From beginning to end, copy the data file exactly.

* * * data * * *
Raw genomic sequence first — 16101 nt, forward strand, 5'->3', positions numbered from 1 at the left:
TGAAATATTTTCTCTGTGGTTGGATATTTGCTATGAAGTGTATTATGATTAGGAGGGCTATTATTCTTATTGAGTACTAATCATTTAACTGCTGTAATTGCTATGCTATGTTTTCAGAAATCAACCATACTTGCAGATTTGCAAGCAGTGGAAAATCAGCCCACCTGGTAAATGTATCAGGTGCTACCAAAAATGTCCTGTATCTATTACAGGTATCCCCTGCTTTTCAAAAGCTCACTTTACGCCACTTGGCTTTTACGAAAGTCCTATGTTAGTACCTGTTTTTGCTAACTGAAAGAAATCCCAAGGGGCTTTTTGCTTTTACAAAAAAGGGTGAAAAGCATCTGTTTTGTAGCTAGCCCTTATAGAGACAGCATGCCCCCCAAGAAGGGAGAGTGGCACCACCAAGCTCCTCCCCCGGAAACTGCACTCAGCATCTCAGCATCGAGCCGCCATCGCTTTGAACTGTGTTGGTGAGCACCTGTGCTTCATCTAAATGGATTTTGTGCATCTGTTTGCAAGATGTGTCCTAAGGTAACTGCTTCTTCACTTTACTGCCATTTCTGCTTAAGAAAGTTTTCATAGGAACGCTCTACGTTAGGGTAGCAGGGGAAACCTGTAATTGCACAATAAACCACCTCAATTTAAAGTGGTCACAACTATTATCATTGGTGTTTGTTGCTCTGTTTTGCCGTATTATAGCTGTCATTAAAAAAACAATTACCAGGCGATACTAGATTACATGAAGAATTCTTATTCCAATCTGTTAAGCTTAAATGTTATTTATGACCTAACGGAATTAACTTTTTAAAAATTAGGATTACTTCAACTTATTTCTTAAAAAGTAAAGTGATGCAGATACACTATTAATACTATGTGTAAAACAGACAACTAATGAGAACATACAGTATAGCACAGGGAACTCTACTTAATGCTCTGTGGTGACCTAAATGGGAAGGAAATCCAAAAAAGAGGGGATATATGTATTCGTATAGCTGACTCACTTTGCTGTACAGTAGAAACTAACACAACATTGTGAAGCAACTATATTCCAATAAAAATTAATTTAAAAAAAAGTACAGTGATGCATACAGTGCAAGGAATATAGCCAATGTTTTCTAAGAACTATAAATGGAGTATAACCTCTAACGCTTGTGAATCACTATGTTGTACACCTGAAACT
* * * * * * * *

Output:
Raw genomic sequence first — 16101 nt, forward strand, 5'->3', positions numbered from 1 at the left:
TGAAATATTTTCTCTGTGGTTGGATATTTGCTATGAAGTGTATTATGATTAGGAGGGCTATTATTCTTATTGAGTACTAATCATTTAACTGCTGTAATTGCTATGCTATGTTTTCAGAAATCAACCATACTTGCAGATTTGCAAGCAGTGGAAAATCAGCCCACCTGGTAAATGTATCAGGTGCTACCAAAAATGTCCTGTATCTATTACAGGTATCCCCTGCTTTTCAAAAGCTCACTTTACGCCACTTGGCTTTTACGAAAGTCCTATGTTAGTACCTGTTTTTGCTAACTGAAAGAAATCCCAAGGGGCTTTTTGCTTTTACAAAAAAGGGTGAAAAGCATCTGTTTTGTAGCTAGCCCTTATAGAGACAGCATGCCCCCCAAGAAGGGAGAGTGGCACCACCAAGCTCCTCCCCCGGAAACTGCACTCAGCATCTCAGCATCGAGCCGCCATCGCTTTGAACTGTGTTGGTGAGCACCTGTGCTTCATCTAAATGGATTTTGTGCATCTGTTTGCAAGATGTGTCCTAAGGTAACTGCTTCTTCACTTTACTGCCATTTCTGCTTAAGAAAGTTTTCATAGGAACGCTCTACGTTAGGGTAGCAGGGGAAACCTGTAATTGCACAATAAACCACCTCAATTTAAAGTGGTCACAACTATTATCATTGGTGTTTGTTGCTCTGTTTTGCCGTATTATAGCTGTCATTAAAAAAACAATTACCAGGCGATACTAGATTACATGAAGAATTCTTATTCCAATCTGTTAAGCTTAAATGTTATTTATGACCTAACGGAATTAACTTTTTAAAAATTAGGATTACTTCAACTTATTTCTTAAAAAGTAAAGTGATGCAGATACACTATTAATACTATGTGTAAAACAGACAACTAATGAGAACATACAGTATAGCACAGGGAACTCTACTTAATGCTCTGTGGTGACCTAAATGGGAAGGAAATCCAAAAAAGAGGGGATATATGTATTCGTATAGCTGACTCACTTTGCTGTACAGTAGAAACTAACACAACATTGTGAAGCAACTATATTCCAATAAAAATTAATTTAAAAAAAAGTACAGTGATGCATACAGTGCAAGGAATATAGCCAATGTTTTCTAAGAACTATAAATGGAGTATAACCTCTAACGCTTGTGAATCACTATGTTGTACACCTGAAACT